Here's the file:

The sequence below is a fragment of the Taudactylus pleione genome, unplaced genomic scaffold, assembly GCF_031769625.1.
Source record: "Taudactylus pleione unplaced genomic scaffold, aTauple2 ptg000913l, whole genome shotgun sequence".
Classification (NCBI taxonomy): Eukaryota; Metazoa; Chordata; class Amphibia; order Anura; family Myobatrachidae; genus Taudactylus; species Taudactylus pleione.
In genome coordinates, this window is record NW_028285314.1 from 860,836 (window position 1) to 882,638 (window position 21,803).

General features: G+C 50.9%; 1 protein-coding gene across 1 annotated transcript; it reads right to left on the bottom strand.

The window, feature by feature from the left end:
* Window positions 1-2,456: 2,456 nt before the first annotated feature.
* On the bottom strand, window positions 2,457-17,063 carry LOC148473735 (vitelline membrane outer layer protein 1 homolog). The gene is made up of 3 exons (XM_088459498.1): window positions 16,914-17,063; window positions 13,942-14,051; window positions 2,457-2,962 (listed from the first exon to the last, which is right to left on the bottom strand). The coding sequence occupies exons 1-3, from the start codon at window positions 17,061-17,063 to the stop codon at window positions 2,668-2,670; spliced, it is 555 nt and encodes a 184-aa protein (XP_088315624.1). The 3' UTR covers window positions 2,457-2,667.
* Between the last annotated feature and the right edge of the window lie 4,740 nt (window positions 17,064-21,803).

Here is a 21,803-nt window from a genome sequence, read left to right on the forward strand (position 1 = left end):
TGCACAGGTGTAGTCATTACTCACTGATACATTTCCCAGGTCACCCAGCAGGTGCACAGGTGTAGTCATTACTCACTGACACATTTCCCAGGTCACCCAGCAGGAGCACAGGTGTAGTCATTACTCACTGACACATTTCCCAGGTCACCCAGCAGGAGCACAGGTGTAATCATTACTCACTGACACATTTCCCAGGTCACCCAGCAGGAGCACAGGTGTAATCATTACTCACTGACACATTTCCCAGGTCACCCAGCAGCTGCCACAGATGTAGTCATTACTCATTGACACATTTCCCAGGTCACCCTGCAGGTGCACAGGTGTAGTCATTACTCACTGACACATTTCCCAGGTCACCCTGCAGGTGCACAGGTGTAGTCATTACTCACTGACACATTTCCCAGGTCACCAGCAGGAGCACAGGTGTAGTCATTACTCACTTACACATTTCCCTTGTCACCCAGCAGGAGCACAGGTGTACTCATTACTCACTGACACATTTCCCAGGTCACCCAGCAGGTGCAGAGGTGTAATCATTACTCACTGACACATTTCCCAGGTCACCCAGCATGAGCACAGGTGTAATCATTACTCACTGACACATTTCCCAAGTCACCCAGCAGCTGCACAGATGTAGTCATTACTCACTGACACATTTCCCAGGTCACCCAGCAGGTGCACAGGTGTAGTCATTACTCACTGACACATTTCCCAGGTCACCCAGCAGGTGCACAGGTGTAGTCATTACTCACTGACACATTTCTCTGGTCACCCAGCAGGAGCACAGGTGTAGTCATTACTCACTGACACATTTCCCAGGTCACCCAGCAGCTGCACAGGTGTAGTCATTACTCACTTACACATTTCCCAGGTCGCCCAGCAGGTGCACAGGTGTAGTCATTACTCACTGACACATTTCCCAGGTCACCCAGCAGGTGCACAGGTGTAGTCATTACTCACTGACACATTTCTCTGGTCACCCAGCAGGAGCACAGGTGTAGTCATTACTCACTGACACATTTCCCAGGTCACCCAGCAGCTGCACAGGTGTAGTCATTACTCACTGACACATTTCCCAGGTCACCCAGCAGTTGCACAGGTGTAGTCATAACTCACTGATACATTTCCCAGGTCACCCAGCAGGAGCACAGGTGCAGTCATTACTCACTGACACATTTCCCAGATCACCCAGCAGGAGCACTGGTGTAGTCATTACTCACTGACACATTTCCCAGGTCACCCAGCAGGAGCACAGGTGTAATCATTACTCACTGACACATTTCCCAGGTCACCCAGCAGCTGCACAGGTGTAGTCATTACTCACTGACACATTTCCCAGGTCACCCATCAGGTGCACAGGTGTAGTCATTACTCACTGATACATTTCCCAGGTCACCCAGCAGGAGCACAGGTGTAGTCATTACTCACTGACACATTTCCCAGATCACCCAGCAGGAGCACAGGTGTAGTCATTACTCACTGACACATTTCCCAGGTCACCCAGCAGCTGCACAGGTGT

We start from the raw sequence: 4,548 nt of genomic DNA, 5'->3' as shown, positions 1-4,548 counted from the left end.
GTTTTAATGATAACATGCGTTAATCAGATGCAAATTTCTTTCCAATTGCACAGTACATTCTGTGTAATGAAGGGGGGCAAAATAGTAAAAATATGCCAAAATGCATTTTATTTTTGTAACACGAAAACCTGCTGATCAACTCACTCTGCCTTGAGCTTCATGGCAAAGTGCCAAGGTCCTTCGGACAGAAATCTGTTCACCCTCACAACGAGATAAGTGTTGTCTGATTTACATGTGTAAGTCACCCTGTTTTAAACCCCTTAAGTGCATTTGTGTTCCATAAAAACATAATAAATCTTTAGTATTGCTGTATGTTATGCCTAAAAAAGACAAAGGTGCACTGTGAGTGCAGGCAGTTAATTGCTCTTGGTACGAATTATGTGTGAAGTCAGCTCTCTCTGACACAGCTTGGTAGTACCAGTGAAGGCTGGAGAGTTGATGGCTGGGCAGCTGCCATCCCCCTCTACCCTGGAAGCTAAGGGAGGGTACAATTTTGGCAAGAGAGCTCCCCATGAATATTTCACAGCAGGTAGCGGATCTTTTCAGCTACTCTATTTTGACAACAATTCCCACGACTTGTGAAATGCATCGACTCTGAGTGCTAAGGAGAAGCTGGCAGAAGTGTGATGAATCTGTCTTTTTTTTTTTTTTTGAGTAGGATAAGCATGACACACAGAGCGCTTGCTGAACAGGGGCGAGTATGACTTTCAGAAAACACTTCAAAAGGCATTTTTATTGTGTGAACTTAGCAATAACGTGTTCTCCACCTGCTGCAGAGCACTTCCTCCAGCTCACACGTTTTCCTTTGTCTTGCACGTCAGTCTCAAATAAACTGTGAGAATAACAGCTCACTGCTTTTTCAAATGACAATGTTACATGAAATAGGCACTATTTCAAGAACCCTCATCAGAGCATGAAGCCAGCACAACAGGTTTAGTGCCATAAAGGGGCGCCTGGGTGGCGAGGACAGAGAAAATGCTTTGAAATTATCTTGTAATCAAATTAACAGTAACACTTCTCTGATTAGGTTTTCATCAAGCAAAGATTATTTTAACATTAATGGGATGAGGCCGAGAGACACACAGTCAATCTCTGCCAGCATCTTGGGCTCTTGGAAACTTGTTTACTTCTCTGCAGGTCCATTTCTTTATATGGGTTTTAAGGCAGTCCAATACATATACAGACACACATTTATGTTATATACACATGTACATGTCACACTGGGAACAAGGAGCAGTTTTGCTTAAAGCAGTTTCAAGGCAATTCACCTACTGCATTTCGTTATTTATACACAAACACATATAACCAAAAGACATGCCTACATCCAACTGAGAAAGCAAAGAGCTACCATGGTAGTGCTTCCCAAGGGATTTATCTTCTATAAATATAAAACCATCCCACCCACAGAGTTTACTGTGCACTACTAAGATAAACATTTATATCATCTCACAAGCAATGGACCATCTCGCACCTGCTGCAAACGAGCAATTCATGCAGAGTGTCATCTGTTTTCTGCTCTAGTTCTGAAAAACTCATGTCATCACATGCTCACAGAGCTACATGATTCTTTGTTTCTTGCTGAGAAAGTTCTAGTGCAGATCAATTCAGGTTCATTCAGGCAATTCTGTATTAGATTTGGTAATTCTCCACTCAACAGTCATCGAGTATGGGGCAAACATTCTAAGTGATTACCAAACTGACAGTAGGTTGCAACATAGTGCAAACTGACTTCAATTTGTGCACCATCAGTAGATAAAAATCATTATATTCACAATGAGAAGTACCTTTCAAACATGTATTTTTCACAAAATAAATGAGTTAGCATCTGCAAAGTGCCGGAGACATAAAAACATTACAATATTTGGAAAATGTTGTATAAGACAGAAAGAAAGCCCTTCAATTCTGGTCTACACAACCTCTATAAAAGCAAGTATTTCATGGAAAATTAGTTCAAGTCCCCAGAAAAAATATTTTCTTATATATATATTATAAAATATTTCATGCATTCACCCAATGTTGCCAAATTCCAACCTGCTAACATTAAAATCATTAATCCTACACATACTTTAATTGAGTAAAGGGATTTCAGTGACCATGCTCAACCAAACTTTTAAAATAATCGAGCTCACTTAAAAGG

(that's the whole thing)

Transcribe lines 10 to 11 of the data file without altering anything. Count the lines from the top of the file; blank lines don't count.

Here is a 21,803-nt window from a genome sequence, read left to right on the forward strand (position 1 = left end):
TGCACAGGTGTAGTCATTACTCACTGATACATTTCCCAGGTCACCCAGCAGGTGCACAGGTGTAGTCATTACTCACTGACACATTTCCCAGGTCACCCAGCAGGAGCACAGGTGTAGTCATTACTCACTGACACATTTCCCAGGTCACCCAGCAGGAGCACAGGTGTAATCATTACTCACTGACACATTTCCCAGGTCACCCAGCAGGAGCACAGGTGTAATCATTACTCACTGACACATTTCCCAGGTCACCCAGCAGCTGCCACAGATGTAGTCATTACTCATTGACACATTTCCCAGGTCACCCTGCAGGTGCACAGGTGTAGTCATTACTCACTGACACATTTCCCAGGTCACCCTGCAGGTGCACAGGTGTAGTCATTACTCACTGACACATTTCCCAGGTCACCAGCAGGAGCACAGGTGTAGTCATTACTCACTTACACATTTCCCTTGTCACCCAGCAGGAGCACAGGTGTACTCATTACTCACTGACACATTTCCCAGGTCACCCAGCAGGTGCAGAGGTGTAATCATTACTCACTGACACATTTCCCAGGTCACCCAGCATGAGCACAGGTGTAATCATTACTCACTGACACATTTCCCAAGTCACCCAGCAGCTGCACAGATGTAGTCATTACTCACTGACACATTTCCCAGGTCACCCAGCAGGTGCACAGGTGTAGTCATTACTCACTGACACATTTCCCAGGTCACCCAGCAGGTGCACAGGTGTAGTCATTACTCACTGACACATTTCTCTGGTCACCCAGCAGGAGCACAGGTGTAGTCATTACTCACTGACACATTTCCCAGGTCACCCAGCAGCTGCACAGGTGTAGTCATTACTCACTTACACATTTCCCAGGTCGCCCAGCAGGTGCACAGGTGTAGTCATTACTCACTGACACATTTCCCAGGTCACCCAGCAGGTGCACAGGTGTAGTCATTACTCACTGACACATTTCTCTGGTCACCCAGCAGGAGCACAGGTGTAGTCATTACTCACTGACACATTTCCCAGGTCACCCAGCAGCTGCACAGGTGTAGTCATTACTCACTGACACATTTCCCAGGTCACCCAGCAGTTGCACAGGTGTAGTCATAACTCACTGATACATTTCCCAGGTCACCCAGCAGGAGCACAGGTGCAGTCATTACTCACTGACACATTTCCCAGATCACCCAGCAGGAGCACTGGTGTAGTCATTACTCACTGACACATTTCCCAGGTCACCCAGCAGGAGCACAGGTGTAATCATTACTCACTGACACATTTCCCAGGTCACCCAGCAGCTGCACAGGTGTAGTCATTACTCACTGACACATTTCCCAGGTCACCCATCAGGTGCACAGGTGTAGTCATTACTCACTGATACATTTCCCAGGTCACCCAGCAGGAGCACAGGTGTAGTCATTACTCACTGACACATTTCCCAGATCACCCAGCAGGAGCACAGGTGTAGTCATTACTCACTGACACATTTCCCAGGTCACCCAGCAGCTGCACAGGTGT